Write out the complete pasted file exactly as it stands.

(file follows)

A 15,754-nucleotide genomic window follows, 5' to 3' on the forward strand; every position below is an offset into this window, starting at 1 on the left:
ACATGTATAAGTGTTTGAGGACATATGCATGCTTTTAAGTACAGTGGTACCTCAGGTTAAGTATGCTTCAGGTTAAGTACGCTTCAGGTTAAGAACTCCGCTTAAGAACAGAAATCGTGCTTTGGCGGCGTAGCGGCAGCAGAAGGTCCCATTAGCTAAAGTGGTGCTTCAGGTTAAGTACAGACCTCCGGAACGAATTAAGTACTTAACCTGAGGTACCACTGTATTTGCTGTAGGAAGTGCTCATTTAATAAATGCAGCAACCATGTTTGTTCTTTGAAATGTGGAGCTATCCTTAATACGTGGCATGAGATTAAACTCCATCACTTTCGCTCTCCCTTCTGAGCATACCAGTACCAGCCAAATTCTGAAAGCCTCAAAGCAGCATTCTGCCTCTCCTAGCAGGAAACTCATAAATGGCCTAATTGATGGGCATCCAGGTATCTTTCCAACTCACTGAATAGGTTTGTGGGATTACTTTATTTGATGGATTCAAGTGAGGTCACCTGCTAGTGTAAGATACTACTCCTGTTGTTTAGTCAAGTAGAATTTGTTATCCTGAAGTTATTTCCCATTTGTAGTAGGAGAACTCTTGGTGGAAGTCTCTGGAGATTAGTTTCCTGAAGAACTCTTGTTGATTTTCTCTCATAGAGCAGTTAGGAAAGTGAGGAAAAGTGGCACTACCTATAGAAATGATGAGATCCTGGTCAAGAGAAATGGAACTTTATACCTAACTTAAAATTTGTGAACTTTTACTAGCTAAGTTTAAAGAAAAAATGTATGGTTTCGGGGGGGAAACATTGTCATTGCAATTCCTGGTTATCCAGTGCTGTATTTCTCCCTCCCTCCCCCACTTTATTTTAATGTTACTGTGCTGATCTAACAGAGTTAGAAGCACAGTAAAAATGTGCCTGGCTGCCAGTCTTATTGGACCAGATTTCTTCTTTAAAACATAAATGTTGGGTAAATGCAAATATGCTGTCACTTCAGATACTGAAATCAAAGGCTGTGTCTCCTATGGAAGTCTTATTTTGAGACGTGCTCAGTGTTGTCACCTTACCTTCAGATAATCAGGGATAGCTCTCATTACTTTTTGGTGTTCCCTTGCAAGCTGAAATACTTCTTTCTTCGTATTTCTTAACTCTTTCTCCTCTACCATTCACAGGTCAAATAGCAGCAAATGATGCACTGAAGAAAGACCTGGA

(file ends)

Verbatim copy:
A 15,754-nucleotide genomic window follows, 5' to 3' on the forward strand; every position below is an offset into this window, starting at 1 on the left:
ACATGTATAAGTGTTTGAGGACATATGCATGCTTTTAAGTACAGTGGTACCTCAGGTTAAGTATGCTTCAGGTTAAGTACGCTTCAGGTTAAGAACTCCGCTTAAGAACAGAAATCGTGCTTTGGCGGCGTAGCGGCAGCAGAAGGTCCCATTAGCTAAAGTGGTGCTTCAGGTTAAGTACAGACCTCCGGAACGAATTAAGTACTTAACCTGAGGTACCACTGTATTTGCTGTAGGAAGTGCTCATTTAATAAATGCAGCAACCATGTTTGTTCTTTGAAATGTGGAGCTATCCTTAATACGTGGCATGAGATTAAACTCCATCACTTTCGCTCTCCCTTCTGAGCATACCAGTACCAGCCAAATTCTGAAAGCCTCAAAGCAGCATTCTGCCTCTCCTAGCAGGAAACTCATAAATGGCCTAATTGATGGGCATCCAGGTATCTTTCCAACTCACTGAATAGGTTTGTGGGATTACTTTATTTGATGGATTCAAGTGAGGTCACCTGCTAGTGTAAGATACTACTCCTGTTGTTTAGTCAAGTAGAATTTGTTATCCTGAAGTTATTTCCCATTTGTAGTAGGAGAACTCTTGGTGGAAGTCTCTGGAGATTAGTTTCCTGAAGAACTCTTGTTGATTTTCTCTCATAGAGCAGTTAGGAAAGTGAGGAAAAGTGGCACTACCTATAGAAATGATGAGATCCTGGTCAAGAGAAATGGAACTTTATACCTAACTTAAAATTTGTGAACTTTTACTAGCTAAGTTTAAAGAAAAAATGTATGGTTTCGGGGGGGAAACATTGTCATTGCAATTCCTGGTTATCCAGTGCTGTATTTCTCCCTCCCTCCCCCACTTTATTTTAATGTTACTGTGCTGATCTAACAGAGTTAGAAGCACAGTAAAAATGTGCCTGGCTGCCAGTCTTATTGGACCAGATTTCTTCTTTAAAACATAAATGTTGGGTAAATGCAAATATGCTGTCACTTCAGATACTGAAATCAAAGGCTGTGTCTCCTATGGAAGTCTTATTTTGAGACGTGCTCAGTGTTGTCACCTTACCTTCAGATAATCAGGGATAGCTCTCATTACTTTTTGGTGTTCCCTTGCAAGCTGAAATACTTCTTTCTTCGTATTTCTTAACTCTTTCTCCTCTACCATTCACAGGTCAAATAGCAGCAAATGATGCACTGAAGAAAGACCTGGA